News & Observer officials had been contacted by the production company earlier this fall, and a location scout visited the building, said Felicia Gressette, the newspaper’s vice president of marketing.
“They liked the look of our building, which is mid-’50s, vintage,” Gressette said.
(Obviously, mid-’50s, vintage is also Hollywood’s image of a police station in Terre Haute.)
The News & Observer agreed upon a deal for the filming, but no one at the newspaper realized it would be the setting for a police headquarters in Indiana.
“We all came to work [Wednesday] and saw a great big sign on the front of the building saying ‘Terre Haute Police Department,’” Cain said, chuckling.
The presence of the high-profile cast members caught the attention of numerous newspaper staffers and other Raleigh residents. “I mostly worked,” Gressette said, “but some spent a good deal of time star gazing.”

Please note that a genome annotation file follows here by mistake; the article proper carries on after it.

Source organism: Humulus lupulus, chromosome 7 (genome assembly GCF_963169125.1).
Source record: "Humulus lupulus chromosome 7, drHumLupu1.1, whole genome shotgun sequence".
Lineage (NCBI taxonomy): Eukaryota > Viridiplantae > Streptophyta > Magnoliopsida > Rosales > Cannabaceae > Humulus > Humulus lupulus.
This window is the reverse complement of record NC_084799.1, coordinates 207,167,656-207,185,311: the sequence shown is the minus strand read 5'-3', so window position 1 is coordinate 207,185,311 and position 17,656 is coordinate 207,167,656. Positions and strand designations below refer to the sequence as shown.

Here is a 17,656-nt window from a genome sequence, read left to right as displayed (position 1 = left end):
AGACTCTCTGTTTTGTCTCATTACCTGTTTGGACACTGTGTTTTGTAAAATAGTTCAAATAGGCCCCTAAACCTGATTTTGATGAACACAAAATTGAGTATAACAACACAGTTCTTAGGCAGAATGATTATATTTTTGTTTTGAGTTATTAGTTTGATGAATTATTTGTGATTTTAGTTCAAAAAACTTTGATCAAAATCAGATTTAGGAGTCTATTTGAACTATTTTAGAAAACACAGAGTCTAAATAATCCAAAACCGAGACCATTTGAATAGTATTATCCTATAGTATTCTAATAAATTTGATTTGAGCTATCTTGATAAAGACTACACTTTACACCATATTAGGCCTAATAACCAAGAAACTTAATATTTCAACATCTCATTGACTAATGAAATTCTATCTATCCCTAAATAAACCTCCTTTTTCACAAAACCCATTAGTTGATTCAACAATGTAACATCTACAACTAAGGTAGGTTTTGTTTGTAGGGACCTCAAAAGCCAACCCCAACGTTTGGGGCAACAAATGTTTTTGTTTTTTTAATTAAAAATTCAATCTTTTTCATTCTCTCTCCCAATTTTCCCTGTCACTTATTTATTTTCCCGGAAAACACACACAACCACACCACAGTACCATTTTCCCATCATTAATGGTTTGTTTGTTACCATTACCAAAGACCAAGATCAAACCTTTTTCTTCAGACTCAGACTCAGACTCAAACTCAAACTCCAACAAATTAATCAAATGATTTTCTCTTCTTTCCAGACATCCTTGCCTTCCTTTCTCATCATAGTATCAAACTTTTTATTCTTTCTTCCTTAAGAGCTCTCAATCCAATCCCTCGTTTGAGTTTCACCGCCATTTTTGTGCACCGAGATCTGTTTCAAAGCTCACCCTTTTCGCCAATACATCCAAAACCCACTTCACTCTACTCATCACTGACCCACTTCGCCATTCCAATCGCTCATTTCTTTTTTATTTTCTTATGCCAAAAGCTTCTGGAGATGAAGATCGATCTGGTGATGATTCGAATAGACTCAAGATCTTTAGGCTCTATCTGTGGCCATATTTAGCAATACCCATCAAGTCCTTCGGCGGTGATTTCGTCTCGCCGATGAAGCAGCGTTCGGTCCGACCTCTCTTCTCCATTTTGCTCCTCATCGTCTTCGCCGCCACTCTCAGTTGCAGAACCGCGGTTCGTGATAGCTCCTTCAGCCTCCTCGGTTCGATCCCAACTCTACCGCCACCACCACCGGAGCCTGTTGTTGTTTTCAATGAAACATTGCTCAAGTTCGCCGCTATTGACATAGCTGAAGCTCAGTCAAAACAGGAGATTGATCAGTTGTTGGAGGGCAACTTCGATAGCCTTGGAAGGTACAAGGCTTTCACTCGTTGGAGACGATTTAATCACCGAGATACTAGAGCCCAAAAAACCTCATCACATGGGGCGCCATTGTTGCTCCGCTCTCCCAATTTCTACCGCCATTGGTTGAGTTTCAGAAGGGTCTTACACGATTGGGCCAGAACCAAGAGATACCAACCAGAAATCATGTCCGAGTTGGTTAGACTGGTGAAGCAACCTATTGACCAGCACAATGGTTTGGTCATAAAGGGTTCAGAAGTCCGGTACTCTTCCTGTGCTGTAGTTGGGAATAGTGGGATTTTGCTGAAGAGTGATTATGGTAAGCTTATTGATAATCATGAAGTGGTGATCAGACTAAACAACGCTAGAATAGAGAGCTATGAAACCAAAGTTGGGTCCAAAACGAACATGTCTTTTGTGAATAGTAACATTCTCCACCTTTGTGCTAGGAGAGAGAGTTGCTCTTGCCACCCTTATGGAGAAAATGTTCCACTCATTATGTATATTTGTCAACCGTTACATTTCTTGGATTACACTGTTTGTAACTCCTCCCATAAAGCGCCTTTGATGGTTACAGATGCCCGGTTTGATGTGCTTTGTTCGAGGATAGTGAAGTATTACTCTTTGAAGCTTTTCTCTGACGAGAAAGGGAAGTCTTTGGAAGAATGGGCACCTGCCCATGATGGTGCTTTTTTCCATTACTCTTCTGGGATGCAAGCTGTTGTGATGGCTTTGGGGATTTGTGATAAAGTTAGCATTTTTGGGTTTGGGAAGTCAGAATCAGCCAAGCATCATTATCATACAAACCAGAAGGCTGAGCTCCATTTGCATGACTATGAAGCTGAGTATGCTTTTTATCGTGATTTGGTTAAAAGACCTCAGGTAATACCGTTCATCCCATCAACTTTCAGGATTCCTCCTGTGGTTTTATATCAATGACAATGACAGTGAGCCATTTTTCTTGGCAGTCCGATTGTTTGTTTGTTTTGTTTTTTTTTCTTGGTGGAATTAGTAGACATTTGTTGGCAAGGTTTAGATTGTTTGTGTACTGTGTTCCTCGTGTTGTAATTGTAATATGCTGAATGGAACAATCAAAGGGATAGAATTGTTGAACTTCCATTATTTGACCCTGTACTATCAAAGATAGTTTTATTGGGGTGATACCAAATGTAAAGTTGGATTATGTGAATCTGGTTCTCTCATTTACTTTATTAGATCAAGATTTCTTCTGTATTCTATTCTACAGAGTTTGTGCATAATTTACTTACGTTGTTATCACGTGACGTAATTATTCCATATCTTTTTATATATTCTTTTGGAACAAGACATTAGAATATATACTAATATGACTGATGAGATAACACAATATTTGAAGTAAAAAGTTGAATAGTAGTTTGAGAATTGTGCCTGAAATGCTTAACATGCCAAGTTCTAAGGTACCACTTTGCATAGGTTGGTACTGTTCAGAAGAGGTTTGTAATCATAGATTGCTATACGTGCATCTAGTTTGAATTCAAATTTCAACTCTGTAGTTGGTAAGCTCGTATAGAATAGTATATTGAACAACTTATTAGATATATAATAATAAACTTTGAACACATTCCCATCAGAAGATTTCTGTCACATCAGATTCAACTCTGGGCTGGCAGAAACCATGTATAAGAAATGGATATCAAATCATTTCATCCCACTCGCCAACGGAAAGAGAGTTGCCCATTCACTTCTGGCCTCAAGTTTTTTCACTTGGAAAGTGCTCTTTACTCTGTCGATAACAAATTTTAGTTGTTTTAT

Terre Haute residents — real Hauteans living in the actual Indiana city — reacted much the same way when Ferrell breezed into downtown two months ago. The sign of Hollywood types isn’t quite so rare for Raleigh locals. North Carolina, especially Wilmington, has an active film industry. In fact, Firth came to neighboring Durham in 2009, the setting of his recently released movie “Main Street,” which didn’t wow theater-goers or critics.
“I hope [‘Arthur Newman, Golf Pro’] is a good movie,” Gressette said.
Me, too. In the meantime, Hauteans can pop open an Old Milwaukee, break out the golf clubs and wait to see how Will Ferrell and the Vertebra Newman Film Co. portray our humble town.